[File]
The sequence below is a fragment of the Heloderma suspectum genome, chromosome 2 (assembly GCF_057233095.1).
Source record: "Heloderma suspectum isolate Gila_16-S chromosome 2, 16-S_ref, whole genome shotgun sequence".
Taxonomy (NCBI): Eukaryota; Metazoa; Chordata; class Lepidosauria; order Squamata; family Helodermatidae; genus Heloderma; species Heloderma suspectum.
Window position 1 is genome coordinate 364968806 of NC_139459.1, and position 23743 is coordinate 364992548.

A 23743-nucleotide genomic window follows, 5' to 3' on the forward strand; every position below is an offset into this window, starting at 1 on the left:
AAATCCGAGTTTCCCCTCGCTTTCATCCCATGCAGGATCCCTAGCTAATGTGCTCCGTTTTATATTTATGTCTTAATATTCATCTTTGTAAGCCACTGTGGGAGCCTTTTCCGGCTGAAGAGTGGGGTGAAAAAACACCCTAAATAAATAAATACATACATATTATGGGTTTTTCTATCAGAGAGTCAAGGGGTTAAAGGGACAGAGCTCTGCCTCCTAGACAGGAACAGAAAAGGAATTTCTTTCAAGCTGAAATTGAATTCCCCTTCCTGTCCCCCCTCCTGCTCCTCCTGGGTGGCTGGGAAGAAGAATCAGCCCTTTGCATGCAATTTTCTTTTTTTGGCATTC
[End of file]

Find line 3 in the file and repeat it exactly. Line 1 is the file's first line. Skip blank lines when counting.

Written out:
Taxonomy (NCBI): Eukaryota; Metazoa; Chordata; class Lepidosauria; order Squamata; family Helodermatidae; genus Heloderma; species Heloderma suspectum.